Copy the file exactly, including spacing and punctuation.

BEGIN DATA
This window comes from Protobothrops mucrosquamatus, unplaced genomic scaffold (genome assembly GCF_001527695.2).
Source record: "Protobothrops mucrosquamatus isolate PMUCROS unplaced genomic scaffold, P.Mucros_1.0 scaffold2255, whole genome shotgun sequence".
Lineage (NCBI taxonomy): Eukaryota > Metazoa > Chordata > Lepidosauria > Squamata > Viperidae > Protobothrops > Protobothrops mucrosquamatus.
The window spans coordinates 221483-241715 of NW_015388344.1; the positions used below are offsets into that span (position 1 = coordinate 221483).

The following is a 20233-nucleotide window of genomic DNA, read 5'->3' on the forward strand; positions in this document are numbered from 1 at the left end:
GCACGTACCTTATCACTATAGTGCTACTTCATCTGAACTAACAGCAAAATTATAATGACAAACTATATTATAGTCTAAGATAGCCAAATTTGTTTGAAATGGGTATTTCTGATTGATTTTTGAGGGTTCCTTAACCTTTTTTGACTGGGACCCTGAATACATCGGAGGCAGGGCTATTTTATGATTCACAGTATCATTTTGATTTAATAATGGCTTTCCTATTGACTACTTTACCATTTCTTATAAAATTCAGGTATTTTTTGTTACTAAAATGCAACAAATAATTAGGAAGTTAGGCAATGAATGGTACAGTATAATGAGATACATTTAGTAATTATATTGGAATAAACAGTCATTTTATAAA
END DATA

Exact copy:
This window comes from Protobothrops mucrosquamatus, unplaced genomic scaffold (genome assembly GCF_001527695.2).
Source record: "Protobothrops mucrosquamatus isolate PMUCROS unplaced genomic scaffold, P.Mucros_1.0 scaffold2255, whole genome shotgun sequence".
Lineage (NCBI taxonomy): Eukaryota > Metazoa > Chordata > Lepidosauria > Squamata > Viperidae > Protobothrops > Protobothrops mucrosquamatus.
The window spans coordinates 221483-241715 of NW_015388344.1; the positions used below are offsets into that span (position 1 = coordinate 221483).

The following is a 20233-nucleotide window of genomic DNA, read 5'->3' on the forward strand; positions in this document are numbered from 1 at the left end:
GCACGTACCTTATCACTATAGTGCTACTTCATCTGAACTAACAGCAAAATTATAATGACAAACTATATTATAGTCTAAGATAGCCAAATTTGTTTGAAATGGGTATTTCTGATTGATTTTTGAGGGTTCCTTAACCTTTTTTGACTGGGACCCTGAATACATCGGAGGCAGGGCTATTTTATGATTCACAGTATCATTTTGATTTAATAATGGCTTTCCTATTGACTACTTTACCATTTCTTATAAAATTCAGGTATTTTTTGTTACTAAAATGCAACAAATAATTAGGAAGTTAGGCAATGAATGGTACAGTATAATGAGATACATTTAGTAATTATATTGGAATAAACAGTCATTTTATAAA